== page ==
ComReg rejects Eir calls over ‘uneconomical payphones’

Eir has called on ComReg to remove its universal service obligations (USO) to ensure it provides public payphones, describing the requirement as “entirely unjustifiable” given the rise in use of mobile phones.

Eir made the call in its submission to ComReg’s consultation on public payphone thresholds, which currently stipulates that the telecoms company may only remove a payphone if it is the focus of antisocial behaviour or if its usage is low — averaging at less than one minute a day over a six-month period.

Following the consultation, ComReg has announced it will not make any changes to the thresholds.

“We had hoped that ComReg would recognise our concerns given the low use of payphones and, as outlined in the submission, this service is now become uneconomical,” said a spokesperson for Eir.

In its submission to ComReg, Eir said the “substitution of payphones by mobile phones in particular has resulted in public payphone usage having dwindled to a level that could not warrant the continued imposition of the USO to provide public payphones”.

It pointed to “mobile penetration now at 124.5%”, adding: “Mobile service is also more affordable and convenient for end users than payphones.”

Eir called for the usage threshold to be increased to an average of two minutes a day over six months and “additional removals criterion to enable the removal of public payphones that have become isolated and therefore extremely uneconomic to serve”.

In its decision, ComReg said Eir was selected as the service provider for payphones due to its “geographical ubiquity, its experience, and its capability”, and noted that the consultation was specifically with regard to usage thresholds and did not cover the questions of Eir’s service obligations.

ComReg rejects Eir calls over ‘uneconomical payphones’

“Eir appears to be aligning the benefit to society with actual (low) use of a particular public payphone,” it stated.

“We consider, however, that public payphones are provided for use by anyone, in particular as a back-up. The people using them and the reason for use will vary depending on the circumstances and it is not relevant to compare it with the general phone usage of other consumers of electronic communications services.

“We also considered the impact of increasing the level above two minutes and noted this would result in very few public payphones remaining as only a very small number of public payphones have usage of more than three minutes per day. Increasing the threshold to five minutes may have a similar effect to removing the obligation to provide public payphones.”

‘A prime example of how much of an eyesore public phoneboxes have become’

ComReg received a total of 21 submissions on its consultation over the provision of payphones — many of which called for the removal of such fixtures because of antisocial behaviour.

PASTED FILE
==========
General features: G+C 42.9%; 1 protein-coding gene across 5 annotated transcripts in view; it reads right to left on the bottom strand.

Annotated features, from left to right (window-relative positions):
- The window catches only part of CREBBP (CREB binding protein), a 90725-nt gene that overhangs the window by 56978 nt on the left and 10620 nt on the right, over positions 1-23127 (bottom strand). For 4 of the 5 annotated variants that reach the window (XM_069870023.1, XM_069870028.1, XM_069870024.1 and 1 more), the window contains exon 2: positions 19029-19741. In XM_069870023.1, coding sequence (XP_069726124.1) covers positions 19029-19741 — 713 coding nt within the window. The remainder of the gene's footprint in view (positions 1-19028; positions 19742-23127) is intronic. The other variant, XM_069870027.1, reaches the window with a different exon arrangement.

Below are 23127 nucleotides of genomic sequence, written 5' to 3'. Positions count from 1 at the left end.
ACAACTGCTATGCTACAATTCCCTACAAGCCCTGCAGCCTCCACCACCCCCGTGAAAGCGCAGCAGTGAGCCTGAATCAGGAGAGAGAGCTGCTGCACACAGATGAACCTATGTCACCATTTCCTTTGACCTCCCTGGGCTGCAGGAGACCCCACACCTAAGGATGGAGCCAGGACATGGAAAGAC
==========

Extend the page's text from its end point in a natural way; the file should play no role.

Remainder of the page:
The Abbey Theatre complained: “The phonebox at the corner of Abbey and Marlborough St outside the Abbey Theatre is a prime example of how much of an eyesore that public phoneboxes have become. It’s neglected. It’s an advertising space, has a broken pane of glass, and tends to be used by those contributing to antisocial behaviour and not the general public.”

Galway City councillor Donal Lyons argued that specific phoneboxes — not identified in the report — are “in a state of major disrepair” and “are unsightly, obstructing a busy thoroughfare and at night they are continually being used as urinals in this busy tourist location”.

Another complainant suggested enclosed phoneboxes be replaced by US-style ‘open pole’ fixtures. “Currently they are being used for a toilet; we have witnessed people urinating in them. Also people smoking inside them, regular drug taking. Personally I would not feel safe inside one of them for fear of mugging or being attacked.”

This view was backed by business improvement district organisation Dublin Town, which suggested open phoneboxes would reduce “public defecation, litter build up, and drug consumption” at payphones and would make them more accessible for wheelchair users.

Dublin City councillor Ciaran Cuffe complained about Eir’s use of phone boxes for advertising .

Others called for the retention of public payphones. “It’s important that all people have access to a phone if they need it. We cannot assume all people are mobile users,” wrote one member of the public.

Dalkey Community Council made a submission “on behalf of a number of concerned residents in Dalkey who are very upset that Dalkey may lose the Eircom phonebox at the Square in the town. It is in a position to serve one end of the town and the local residents find it as a reassuring facility.”


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